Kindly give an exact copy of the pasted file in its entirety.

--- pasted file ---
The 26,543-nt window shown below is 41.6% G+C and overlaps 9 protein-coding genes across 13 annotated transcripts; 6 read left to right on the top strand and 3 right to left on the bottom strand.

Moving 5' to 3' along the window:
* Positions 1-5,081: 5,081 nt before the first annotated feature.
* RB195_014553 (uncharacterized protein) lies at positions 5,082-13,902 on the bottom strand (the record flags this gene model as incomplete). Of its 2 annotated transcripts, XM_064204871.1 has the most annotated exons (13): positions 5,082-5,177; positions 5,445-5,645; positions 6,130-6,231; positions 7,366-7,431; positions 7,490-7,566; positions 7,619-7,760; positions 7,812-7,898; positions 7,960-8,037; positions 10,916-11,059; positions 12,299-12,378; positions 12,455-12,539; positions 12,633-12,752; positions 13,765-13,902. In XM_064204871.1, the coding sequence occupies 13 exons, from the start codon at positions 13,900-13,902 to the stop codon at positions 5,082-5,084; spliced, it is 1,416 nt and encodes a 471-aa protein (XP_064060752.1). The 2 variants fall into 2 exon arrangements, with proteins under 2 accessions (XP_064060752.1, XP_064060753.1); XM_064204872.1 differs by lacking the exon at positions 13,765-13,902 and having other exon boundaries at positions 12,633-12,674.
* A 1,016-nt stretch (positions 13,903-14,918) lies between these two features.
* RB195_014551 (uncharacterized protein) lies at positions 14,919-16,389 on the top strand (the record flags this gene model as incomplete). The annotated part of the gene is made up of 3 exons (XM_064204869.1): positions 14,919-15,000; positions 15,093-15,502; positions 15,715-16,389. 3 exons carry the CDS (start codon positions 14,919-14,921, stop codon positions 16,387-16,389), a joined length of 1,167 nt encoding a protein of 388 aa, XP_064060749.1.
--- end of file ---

The 26,543-nt window shown below is 41.6% G+C and overlaps 9 protein-coding genes across 13 annotated transcripts; 6 read left to right on the top strand and 3 right to left on the bottom strand.

Moving 5' to 3' along the window:
* Positions 1-5,081: 5,081 nt before the first annotated feature.
* RB195_014553 (uncharacterized protein) lies at positions 5,082-13,902 on the bottom strand (the record flags this gene model as incomplete). Of its 2 annotated transcripts, XM_064204871.1 has the most annotated exons (13): positions 5,082-5,177; positions 5,445-5,645; positions 6,130-6,231; positions 7,366-7,431; positions 7,490-7,566; positions 7,619-7,760; positions 7,812-7,898; positions 7,960-8,037; positions 10,916-11,059; positions 12,299-12,378; positions 12,455-12,539; positions 12,633-12,752; positions 13,765-13,902. In XM_064204871.1, the coding sequence occupies 13 exons, from the start codon at positions 13,900-13,902 to the stop codon at positions 5,082-5,084; spliced, it is 1,416 nt and encodes a 471-aa protein (XP_064060752.1). The 2 variants fall into 2 exon arrangements, with proteins under 2 accessions (XP_064060752.1, XP_064060753.1); XM_064204872.1 differs by lacking the exon at positions 13,765-13,902 and having other exon boundaries at positions 12,633-12,674.
* A 1,016-nt stretch (positions 13,903-14,918) lies between these two features.
* RB195_014551 (uncharacterized protein) lies at positions 14,919-16,389 on the top strand (the record flags this gene model as incomplete). The annotated part of the gene is made up of 3 exons (XM_064204869.1): positions 14,919-15,000; positions 15,093-15,502; positions 15,715-16,389. 3 exons carry the CDS (start codon positions 14,919-14,921, stop codon positions 16,387-16,389), a joined length of 1,167 nt encoding a protein of 388 aa, XP_064060749.1.